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FDA Warns About 'Concussion Supplements'

Doctor says no supplement can treat concussion symptoms
A doctor says you should watch out for nutritional supplements that claim to help concussion symptoms.  There's no evidence they do.
 
"There is no research - no peer-reviewed research - that supports any of those claims," said Todd Arnold, physician with St. Vincent Sports Performance in Indianapolis.  He says supplements such as Neuro Impact Concussion Response Formula and  NeuroPruTect claim on their labels to treat concussion-related symptoms as well as prevent and treat post-concussion sydrome.  The Food and Drug Administration issued a warning this week about such supplements, and the FDA sent warning letters to the makers of at least three supplements that are coming close to violating the law with their labeling.  "Although are marketed as dietary supplements, they are promoted as drugs through claims made on the firms’ websites," said a statement from the FDA.
 
The concussion supplements are typically nothing more than vitamins - Vitamin B-12 is usually used, Arnold said, along with Omega-3 fatty acids from fish oil.  Arnold says a problem is that the FDA has no regulatory authority over supplements. "People can build a supplement in their garage and claim that it does whatever.  As long as they are labeled supplements and not drugs, then the FDA has to accept that, and it's consumer beware," Arnold said.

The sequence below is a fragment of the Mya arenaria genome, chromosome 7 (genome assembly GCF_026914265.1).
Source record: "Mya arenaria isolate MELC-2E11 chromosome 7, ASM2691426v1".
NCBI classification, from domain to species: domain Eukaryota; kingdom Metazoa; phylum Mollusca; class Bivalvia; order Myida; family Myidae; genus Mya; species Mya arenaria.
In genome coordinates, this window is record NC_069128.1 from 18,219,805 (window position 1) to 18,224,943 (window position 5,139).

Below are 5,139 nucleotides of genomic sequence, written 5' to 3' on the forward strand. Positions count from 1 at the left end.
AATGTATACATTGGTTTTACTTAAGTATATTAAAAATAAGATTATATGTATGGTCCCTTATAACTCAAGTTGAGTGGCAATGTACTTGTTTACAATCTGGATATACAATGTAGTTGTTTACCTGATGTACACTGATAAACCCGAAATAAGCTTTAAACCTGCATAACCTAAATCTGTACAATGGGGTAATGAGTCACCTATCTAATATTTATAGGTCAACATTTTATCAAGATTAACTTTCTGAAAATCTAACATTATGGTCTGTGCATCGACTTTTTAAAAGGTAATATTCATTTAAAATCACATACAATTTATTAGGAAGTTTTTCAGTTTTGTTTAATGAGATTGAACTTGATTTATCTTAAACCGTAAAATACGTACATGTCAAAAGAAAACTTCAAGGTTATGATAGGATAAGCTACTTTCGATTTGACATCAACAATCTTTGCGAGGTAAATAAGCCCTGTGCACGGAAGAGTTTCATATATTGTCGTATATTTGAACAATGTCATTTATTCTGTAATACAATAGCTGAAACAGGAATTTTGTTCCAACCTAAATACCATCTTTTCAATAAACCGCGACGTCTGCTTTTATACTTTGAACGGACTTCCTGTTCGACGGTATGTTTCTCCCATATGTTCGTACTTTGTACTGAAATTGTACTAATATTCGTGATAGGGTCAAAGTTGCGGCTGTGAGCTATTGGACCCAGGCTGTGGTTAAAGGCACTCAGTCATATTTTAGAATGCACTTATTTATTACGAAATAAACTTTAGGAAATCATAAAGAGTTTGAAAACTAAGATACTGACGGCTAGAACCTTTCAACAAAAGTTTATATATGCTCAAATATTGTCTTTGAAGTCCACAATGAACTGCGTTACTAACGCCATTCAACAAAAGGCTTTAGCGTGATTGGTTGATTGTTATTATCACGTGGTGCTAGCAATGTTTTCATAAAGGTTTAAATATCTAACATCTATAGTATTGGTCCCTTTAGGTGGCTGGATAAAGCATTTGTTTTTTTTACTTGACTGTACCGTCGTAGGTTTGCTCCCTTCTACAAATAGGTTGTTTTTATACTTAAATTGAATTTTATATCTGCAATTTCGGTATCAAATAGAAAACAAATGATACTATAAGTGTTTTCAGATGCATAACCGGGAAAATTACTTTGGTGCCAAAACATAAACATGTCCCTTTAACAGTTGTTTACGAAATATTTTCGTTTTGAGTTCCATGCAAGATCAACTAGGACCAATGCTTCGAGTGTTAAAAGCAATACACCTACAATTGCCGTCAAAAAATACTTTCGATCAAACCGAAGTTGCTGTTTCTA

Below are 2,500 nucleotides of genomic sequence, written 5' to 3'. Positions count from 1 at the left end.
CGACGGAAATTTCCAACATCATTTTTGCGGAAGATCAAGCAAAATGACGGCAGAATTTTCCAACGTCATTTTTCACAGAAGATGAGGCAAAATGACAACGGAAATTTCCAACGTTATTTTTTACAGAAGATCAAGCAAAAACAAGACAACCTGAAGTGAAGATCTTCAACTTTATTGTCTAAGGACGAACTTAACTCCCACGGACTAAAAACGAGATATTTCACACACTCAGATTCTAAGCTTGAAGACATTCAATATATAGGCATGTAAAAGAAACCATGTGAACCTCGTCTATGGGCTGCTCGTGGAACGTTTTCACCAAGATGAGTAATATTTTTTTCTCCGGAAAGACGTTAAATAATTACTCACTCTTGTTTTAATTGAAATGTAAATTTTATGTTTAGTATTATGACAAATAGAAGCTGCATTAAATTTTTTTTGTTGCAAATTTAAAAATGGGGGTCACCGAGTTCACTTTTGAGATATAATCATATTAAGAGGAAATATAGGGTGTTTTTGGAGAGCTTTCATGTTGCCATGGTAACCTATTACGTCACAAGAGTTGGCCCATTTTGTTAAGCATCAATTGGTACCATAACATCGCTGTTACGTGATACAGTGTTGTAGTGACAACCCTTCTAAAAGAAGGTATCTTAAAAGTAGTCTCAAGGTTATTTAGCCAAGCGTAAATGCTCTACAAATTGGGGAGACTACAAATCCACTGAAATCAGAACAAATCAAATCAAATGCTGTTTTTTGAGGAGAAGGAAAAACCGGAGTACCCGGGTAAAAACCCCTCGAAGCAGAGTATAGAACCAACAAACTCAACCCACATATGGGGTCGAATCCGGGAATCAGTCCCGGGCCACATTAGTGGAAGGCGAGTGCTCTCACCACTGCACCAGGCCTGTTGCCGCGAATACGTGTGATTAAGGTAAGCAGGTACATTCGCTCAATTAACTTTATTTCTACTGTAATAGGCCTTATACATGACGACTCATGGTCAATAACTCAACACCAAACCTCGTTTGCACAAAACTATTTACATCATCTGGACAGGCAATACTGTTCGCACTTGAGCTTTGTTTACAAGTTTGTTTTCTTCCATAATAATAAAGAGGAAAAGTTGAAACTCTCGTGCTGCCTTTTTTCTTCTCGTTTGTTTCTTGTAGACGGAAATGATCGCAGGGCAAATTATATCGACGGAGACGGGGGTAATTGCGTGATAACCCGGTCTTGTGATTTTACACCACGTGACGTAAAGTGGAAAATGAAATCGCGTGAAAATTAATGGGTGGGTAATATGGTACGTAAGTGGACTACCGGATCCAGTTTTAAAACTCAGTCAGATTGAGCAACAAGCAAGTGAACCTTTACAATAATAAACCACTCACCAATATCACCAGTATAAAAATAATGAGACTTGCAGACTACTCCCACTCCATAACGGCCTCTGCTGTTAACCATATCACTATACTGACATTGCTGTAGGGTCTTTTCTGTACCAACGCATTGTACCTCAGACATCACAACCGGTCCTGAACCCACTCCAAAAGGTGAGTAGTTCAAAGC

This isn't to say that supplements don't provide any benefits.  Often times, Arnold says they do.  "But as we learned with ephedra a decade or so ago, sure it helps you lose weight, but it comes with such a tremendous quantity of side effects that effect the body negatively, and some people even died," said Arnold.  He adds that taking a supplement that supposedly helps the brain isn't going to help you play a sport or resume an activity sooner after a concussion.  "I don't think a pill will be taken on a Tuesday, and people will come in and say 'hey, I'm ready to go' on a Wednesday.  I don't think doctors will fall for that," Arnold said.
 
 
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A doctor says you should watch out for nutritional supplements that claim to help concussion symptoms. There's no evidence they do.

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